The situation in Somaliland, the semi-autonomous region in the north of Somalia, has never been more positive in recent decades. Successful free and fair Presidential elections in 2010 and more than a decade of comparative stability have strengthened the argument that the region is now well-placed to achieve real and lasting development. In this respect, the Somaliland Development Fund (SDF) is intended to provide a critical dividend to stability and make a significant contribution to the country’s development.
STATT was asked to prepare a report that would draw from international best practices in financing for transition to develop options for the design of the SDF, evaluate their feasibility, and recommend a preferred model. We completed a comprehensive desk review and held broad based consultations with the development communities in Nairobi and in Somaliland, and with the National Development Planning Committee of Somaliland – the Ministerial level national aid coordination body.
Lessons learned from experiences with multi-donor funding instruments in other countries include:
1.Identify the right priorities and objectives: This requires timely and realistic planning for the development phase; a foundation based upon a proper understanding of needs and a prioritised but realistic vision of what can be achieved.
2.Establish clear links between financing instruments and national ownership: A well designed financing instrument should promote effective and coordinated engagement between government and donors. It should explicitly understand the linkages to other financing instruments and national governance frameworks.
3.Avoid a proliferation of funding instruments: When managed correctly, the benefits of pooled funding mechanisms are considerable. They can facilitate an agreement on priorities, strengthen ownership, increase transparency both domestically and internationally. They can facilitate risk management, improve coordination and aid effectiveness, and enhance monitoring and accountability. However they are not without their drawbacks. Pooled funding mechanisms are typically cumbersome tools, with heavy governance structures and high management costs. Therefore, in order to maximise the benefits and amortise the costs, the fewer funds established the better.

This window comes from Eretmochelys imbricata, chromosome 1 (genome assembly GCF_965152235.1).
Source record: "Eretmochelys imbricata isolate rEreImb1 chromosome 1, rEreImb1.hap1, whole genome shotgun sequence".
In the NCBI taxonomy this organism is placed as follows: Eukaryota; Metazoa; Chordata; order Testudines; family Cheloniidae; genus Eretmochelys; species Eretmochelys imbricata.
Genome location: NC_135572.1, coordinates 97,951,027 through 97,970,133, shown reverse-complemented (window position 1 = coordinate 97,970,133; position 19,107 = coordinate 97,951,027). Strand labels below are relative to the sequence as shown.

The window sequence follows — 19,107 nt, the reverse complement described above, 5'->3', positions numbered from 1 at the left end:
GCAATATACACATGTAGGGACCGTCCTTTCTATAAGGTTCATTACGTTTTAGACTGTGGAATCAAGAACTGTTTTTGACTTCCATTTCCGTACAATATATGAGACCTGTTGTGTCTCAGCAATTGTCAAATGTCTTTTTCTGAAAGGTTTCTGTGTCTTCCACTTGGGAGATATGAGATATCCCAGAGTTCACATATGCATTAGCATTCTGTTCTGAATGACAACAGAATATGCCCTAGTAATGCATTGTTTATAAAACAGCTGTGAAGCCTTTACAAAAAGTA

In an effort to apply these lessons, we proposed a model that will position the Somaliland Development Fund as the primary instrument for the development phase, minimising the creation of new structures but supporting existing national planning modalities.
In order to reinforce the National Development Plan, support the national budget and the government’s own structures, STATT’s design has five windows that mirror pillars in the National Development Plan. The national centre of planning, prioritisation and governance would be in the National Development Planning Committee (NDPC). In order to measure results and impact from the Fund, decisions about the funding allocation are based upon sector strategies designed through the Sector Coordination Forums (SCF), which are established as part of the National Aid Coordination Framework and which report to the NDPC. The SCFs include a much broader range of actors, including multi-lateral actors, NGOs, civil society, the private sector and bilateral donors.
International participation and oversight is channelled through an SDF Steering Committee that agrees broad prioritisation, supports resource mobilisation and does strategic planning. Management, monitoring and oversight are provided through a Fund Manager that will be located in Somaliland itself.
The STATT team completed a range of capacity building and sensitisation activities for the Government of Somaliland, in particular for the Ministry of Planning and Aid Coordination. The SDF is highly anticipated by the Government, who recognise it as a pivotal tool to furthering Somaliland’s development goals, and as an opportunity to ensure national ownership over the aid effectiveness debate in Somaliland. STATT would like to thank the Government of Somaliland for their open engagement in the process, to the counterparts who shared their views and perspectives frankly, and to the two leading donors, DANIDA and DFID, for giving STATT the opportunity to add value to this important initiative.